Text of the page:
A Systematic Review of Waterborne Disease Outbreaks Associated with Small Non-Community Drinking Water Systems in Canada and the United States.

Pons W, Young I, Truong J, Jones-Bitton A, McEwen S, Pintar K, Papadopoulos A - PLoS ONE (2015)

Frequency distribution of etiologic agents in waterborne disease outbreaks in small drinking water systems.Outbreaks reported in Canada and the United States (1970–2014) (n = 293). Other bacteria include: Salmonella spp (n = 6), E.coli O157:H7 (n = 3), Yersinia enterocolitica (n = 3), Streptococcus spp (n = 2), Bacillus cereus (n = 1) and Pseudomonas aeruginosa (n = 1). Other viruses include: Small Round Structured Viruses (SRSV) (n = 1) and Rotavirus (n = 2). Multiple agents included: Campylobacter jejuni and E. coli O157:H7 (n = 2); Campylobacter jejuni and Giardia intestinalis (n = 2); Campylobacter jejuni and Shigella sonnei (n = 1); Campylobacter jejuni and Norovirus (n = 1); and Campylobacter jejuni and Yersinia enterocolitica (n = 1).
© Copyright Policy
Related In: Results  -  Collection

License
Show All Figures
getmorefigures.php?uid=PMC4625960&req=5

pone.0141646.g003: Frequency distribution of etiologic agents in waterborne disease outbreaks in small drinking water systems.Outbreaks reported in Canada and the United States (1970–2014) (n = 293). Other bacteria include: Salmonella spp (n = 6), E.coli O157:H7 (n = 3), Yersinia enterocolitica (n = 3), Streptococcus spp (n = 2), Bacillus cereus (n = 1) and Pseudomonas aeruginosa (n = 1). Other viruses include: Small Round Structured Viruses (SRSV) (n = 1) and Rotavirus (n = 2). Multiple agents included: Campylobacter jejuni and E. coli O157:H7 (n = 2); Campylobacter jejuni and Giardia intestinalis (n = 2); Campylobacter jejuni and Shigella sonnei (n = 1); Campylobacter jejuni and Norovirus (n = 1); and Campylobacter jejuni and Yersinia enterocolitica (n = 1).
Mentions: Slightly more than half of the outbreaks were of undetermined etiology (161/293; 54.9%). Giardia intestinalis was the most commonly identified agent (42/293; 14.3%), followed by norovirus (29/293; 9.9%) and Campylobacter jejuni (22/293; 7.5%) (Fig 3). Seven outbreaks (2.4%) involved multiple agents (Multiple agents included Campylobacter jejuni and E. coli O157:H7 (n = 2); C. jejuni and G. intestinalis (n = 2); C. jejuni and Shigella sonnei (n = 1); C. jejuni and Norovirus (n = 1); and C. jejuni and Yersinia enterocolitica (n = 1)).

Bottom Line: There was large variation in terminology used to describe SDWSs, and a large number of variables were not reported, including water source and whether water treatment was used (missing in 31% and 66% of reports, respectively).More consistent reporting and descriptions of SDWSs in future outbreak reports are needed to understand the epidemiology of these outbreaks and to inform the development of targeted interventions for SDWSs.Additional monitoring of water systems that are used on a seasonal or infrequent basis would be worthwhile to inform future protection efforts.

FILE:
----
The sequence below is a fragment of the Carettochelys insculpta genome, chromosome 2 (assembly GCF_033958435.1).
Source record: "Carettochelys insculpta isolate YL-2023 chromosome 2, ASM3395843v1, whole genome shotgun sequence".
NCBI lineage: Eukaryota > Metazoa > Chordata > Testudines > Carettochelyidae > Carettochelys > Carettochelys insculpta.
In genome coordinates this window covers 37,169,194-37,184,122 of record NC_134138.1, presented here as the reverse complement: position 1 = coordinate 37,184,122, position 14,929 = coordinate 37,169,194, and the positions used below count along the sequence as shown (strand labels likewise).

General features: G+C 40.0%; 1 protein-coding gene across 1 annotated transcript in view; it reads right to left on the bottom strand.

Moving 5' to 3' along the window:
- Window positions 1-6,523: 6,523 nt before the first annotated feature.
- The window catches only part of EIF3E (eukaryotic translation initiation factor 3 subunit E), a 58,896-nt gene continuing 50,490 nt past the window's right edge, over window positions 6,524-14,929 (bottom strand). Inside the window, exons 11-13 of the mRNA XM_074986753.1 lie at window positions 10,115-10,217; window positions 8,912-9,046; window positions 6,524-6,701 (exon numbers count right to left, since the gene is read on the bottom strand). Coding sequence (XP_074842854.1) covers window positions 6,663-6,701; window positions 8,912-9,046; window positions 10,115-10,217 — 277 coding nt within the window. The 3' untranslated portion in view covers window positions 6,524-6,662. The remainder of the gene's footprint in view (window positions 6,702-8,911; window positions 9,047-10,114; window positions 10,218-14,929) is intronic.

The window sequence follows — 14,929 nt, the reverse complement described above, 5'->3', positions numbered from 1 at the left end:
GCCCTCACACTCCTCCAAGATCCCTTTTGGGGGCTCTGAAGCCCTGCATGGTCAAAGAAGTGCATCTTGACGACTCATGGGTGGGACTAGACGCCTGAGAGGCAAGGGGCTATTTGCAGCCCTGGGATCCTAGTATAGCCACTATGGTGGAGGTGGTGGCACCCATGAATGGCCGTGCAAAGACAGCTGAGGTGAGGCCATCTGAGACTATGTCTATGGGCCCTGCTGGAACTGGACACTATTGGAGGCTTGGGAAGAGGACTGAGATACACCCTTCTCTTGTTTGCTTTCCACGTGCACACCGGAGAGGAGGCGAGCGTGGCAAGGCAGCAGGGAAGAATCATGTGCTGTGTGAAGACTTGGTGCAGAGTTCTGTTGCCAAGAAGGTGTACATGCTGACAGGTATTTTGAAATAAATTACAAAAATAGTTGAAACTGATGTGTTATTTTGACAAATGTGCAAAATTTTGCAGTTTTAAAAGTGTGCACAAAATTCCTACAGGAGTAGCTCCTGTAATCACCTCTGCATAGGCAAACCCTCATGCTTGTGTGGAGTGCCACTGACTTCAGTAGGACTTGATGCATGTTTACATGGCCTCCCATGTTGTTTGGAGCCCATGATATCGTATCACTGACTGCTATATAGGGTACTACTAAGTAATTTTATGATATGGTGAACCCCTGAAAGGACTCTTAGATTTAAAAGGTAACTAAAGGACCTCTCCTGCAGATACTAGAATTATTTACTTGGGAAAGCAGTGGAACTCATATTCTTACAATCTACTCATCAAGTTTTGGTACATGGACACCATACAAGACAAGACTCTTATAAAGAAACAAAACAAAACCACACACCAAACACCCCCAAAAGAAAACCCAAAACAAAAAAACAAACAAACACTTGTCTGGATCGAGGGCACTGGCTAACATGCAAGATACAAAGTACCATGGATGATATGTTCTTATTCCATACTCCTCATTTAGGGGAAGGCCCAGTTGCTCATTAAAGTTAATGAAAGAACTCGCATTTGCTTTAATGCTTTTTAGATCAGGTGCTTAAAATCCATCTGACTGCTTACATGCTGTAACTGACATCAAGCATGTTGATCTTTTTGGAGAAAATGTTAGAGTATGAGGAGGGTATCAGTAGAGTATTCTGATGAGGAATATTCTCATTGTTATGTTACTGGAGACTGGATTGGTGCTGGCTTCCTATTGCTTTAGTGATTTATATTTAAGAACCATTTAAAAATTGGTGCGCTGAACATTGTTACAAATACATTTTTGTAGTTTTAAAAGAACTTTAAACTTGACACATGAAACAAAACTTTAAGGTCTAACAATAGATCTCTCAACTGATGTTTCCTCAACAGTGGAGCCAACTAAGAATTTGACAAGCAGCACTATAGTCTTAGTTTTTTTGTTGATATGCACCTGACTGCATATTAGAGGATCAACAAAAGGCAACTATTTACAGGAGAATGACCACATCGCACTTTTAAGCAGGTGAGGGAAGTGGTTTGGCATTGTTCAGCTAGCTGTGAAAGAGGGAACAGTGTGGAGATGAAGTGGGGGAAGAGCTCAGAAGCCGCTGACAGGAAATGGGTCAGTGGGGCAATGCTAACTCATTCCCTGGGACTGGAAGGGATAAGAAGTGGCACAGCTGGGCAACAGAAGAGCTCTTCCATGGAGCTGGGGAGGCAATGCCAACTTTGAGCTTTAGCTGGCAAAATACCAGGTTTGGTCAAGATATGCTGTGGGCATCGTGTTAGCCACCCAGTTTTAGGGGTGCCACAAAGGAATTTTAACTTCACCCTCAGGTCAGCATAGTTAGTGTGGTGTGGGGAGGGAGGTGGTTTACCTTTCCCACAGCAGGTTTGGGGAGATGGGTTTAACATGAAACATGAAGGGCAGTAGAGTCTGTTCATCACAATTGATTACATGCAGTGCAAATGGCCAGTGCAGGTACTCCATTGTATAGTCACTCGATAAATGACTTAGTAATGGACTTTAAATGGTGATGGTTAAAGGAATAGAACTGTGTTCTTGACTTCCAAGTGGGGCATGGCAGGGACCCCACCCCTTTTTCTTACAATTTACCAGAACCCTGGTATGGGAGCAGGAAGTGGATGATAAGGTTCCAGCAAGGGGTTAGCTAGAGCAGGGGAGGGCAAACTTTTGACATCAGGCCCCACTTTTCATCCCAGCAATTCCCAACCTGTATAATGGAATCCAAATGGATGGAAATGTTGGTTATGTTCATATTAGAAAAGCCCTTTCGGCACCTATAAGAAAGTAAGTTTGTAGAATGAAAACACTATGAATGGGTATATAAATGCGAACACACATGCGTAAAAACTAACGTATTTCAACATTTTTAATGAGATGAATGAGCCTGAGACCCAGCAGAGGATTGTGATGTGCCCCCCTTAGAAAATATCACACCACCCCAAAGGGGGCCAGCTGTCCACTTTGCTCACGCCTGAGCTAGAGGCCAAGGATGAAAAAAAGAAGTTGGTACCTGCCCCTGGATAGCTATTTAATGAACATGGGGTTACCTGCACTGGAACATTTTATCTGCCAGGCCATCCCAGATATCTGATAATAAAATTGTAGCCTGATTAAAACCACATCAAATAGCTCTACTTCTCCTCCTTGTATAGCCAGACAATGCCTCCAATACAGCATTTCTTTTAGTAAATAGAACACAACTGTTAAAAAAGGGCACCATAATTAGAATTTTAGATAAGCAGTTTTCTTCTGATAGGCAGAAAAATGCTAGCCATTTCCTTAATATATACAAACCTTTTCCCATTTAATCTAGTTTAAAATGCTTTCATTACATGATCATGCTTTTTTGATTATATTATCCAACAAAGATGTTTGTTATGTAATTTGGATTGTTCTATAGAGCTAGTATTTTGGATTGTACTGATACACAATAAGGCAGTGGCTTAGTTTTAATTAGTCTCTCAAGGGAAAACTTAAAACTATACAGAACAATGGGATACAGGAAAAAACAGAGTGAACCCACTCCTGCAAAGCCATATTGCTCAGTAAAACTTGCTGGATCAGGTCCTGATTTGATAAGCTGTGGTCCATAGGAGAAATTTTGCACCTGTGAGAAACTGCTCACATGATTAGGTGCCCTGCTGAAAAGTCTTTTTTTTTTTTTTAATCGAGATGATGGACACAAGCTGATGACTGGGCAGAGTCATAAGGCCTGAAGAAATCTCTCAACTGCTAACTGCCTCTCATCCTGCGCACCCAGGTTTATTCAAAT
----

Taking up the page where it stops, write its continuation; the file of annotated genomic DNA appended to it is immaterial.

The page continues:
View Article: PubMed Central - PubMed

Affiliation: Department of Population Medicine, University of Guelph, Guelph, Ontario, Canada.

ABSTRACT

Background: Reports of outbreaks in Canada and the United States (U.S.) indicate that approximately 50% of all waterborne diseases occur in small non-community drinking water systems (SDWSs). Summarizing these investigations to identify the factors and conditions contributing to outbreaks is needed in order to help prevent future outbreaks.

Objectives: The objectives of this study were to: 1) identify published reports of waterborne disease outbreaks involving SDWSs in Canada and the U.S. since 1970; 2) summarize reported factors contributing to outbreaks, including water system characteristics and events surrounding the outbreaks; and 3) identify terminology used to describe SDWSs in outbreak reports.

Methods: Three electronic databases and grey literature sources were searched for outbreak reports involving SDWSs throughout Canada and the U.S. from 1970 to 2014. Two reviewers independently screened and extracted data related to water system characteristics and outbreak events. The data were analyzed descriptively with 'outbreak' as the unit of analysis.

Results: From a total of 1,995 citations, we identified 50 relevant articles reporting 293 unique outbreaks. Failure of an existing water treatment system (22.7%) and lack of water treatment (20.2%) were the leading causes of waterborne outbreaks in SDWSs. A seasonal trend was observed with 51% of outbreaks occurring in summer months (p<0.001). There was large variation in terminology used to describe SDWSs, and a large number of variables were not reported, including water source and whether water treatment was used (missing in 31% and 66% of reports, respectively).

Conclusions: More consistent reporting and descriptions of SDWSs in future outbreak reports are needed to understand the epidemiology of these outbreaks and to inform the development of targeted interventions for SDWSs. Additional monitoring of water systems that are used on a seasonal or infrequent basis would be worthwhile to inform future protection efforts.

No MeSH data available.


Related in: MedlinePlus